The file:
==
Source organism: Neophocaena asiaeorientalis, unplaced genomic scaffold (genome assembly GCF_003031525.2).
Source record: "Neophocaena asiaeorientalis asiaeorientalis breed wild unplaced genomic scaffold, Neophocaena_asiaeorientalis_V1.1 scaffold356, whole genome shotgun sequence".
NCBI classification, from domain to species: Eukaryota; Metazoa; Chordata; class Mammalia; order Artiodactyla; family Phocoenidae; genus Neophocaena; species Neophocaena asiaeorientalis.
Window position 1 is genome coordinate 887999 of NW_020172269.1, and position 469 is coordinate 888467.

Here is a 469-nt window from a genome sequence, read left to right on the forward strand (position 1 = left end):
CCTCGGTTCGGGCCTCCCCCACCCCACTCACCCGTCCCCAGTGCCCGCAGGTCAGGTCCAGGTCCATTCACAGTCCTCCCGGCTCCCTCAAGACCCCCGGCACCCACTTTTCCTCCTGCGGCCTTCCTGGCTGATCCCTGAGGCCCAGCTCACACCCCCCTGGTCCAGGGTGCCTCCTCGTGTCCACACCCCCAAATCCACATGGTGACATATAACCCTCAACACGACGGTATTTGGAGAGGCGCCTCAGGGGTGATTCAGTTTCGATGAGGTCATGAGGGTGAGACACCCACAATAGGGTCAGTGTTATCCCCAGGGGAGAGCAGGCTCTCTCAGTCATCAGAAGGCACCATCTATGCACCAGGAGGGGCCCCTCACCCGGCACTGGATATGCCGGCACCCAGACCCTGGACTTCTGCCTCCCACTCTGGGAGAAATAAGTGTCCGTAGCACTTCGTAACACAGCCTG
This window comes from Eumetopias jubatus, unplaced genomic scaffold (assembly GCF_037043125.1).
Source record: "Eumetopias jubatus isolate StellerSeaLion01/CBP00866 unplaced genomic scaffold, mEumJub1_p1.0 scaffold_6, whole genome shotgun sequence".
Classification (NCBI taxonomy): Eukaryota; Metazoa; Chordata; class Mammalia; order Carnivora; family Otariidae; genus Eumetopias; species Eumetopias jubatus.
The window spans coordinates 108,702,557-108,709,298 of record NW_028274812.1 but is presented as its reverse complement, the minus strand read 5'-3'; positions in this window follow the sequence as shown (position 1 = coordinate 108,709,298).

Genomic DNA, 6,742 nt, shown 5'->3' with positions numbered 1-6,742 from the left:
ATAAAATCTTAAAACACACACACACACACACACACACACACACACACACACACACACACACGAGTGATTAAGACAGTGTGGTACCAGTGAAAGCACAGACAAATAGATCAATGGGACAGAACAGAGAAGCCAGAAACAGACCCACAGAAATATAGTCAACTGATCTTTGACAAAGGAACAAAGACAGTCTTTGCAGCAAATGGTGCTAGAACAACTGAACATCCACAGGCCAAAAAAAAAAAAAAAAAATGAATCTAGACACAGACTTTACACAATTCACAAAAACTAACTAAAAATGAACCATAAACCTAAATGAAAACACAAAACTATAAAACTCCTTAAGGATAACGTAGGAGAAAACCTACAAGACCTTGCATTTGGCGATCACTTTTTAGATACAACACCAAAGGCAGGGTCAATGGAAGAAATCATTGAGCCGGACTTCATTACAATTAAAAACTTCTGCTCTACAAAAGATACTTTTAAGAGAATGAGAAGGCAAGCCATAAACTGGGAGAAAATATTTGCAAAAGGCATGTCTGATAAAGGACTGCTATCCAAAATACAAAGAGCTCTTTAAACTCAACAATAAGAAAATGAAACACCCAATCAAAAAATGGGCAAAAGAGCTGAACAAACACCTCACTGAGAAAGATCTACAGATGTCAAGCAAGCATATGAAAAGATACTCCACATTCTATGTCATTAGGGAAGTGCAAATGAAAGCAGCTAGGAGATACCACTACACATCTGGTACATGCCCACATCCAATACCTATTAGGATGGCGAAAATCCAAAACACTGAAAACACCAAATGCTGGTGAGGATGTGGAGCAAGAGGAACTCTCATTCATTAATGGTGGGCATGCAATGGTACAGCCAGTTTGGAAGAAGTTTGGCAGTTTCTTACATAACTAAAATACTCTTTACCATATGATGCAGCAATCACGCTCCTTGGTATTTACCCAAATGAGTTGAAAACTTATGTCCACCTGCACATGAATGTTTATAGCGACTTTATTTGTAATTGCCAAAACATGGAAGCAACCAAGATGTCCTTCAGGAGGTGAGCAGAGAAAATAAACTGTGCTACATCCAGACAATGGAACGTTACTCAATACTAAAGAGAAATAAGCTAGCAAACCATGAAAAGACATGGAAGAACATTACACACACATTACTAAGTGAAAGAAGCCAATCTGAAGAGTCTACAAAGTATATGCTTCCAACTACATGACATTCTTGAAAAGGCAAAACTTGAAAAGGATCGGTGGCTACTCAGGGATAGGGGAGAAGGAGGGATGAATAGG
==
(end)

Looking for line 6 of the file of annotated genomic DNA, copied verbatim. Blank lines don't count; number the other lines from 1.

CCTCGGTTCGGGCCTCCCCCACCCCACTCACCCGTCCCCAGTGCCCGCAGGTCAGGTCCAGGTCCATTCACAGTCCTCCCGGCTCCCTCAAGACCCCCGGCACCCACTTTTCCTCCTGCGGCCTTCCTGGCTGATCCCTGAGGCCCAGCTCACACCCCCCTGGTCCAGGGTGCCTCCTCGTGTCCACACCCCCAAATCCACATGGTGACATATAACCCTCAACACGACGGTATTTGGAGAGGCGCCTCAGGGGTGATTCAGTTTCGATGAGGTCATGAGGGTGAGACACCCACAATAGGGTCAGTGTTATCCCCAGGGGAGAGCAGGCTCTCTCAGTCATCAGAAGGCACCATCTATGCACCAGGAGGGGCCCCTCACCCGGCACTGGATATGCCGGCACCCAGACCCTGGACTTCTGCCTCCCACTCTGGGAGAAATAAGTGTCCGTAGCACTTCGTAACACAGCCTG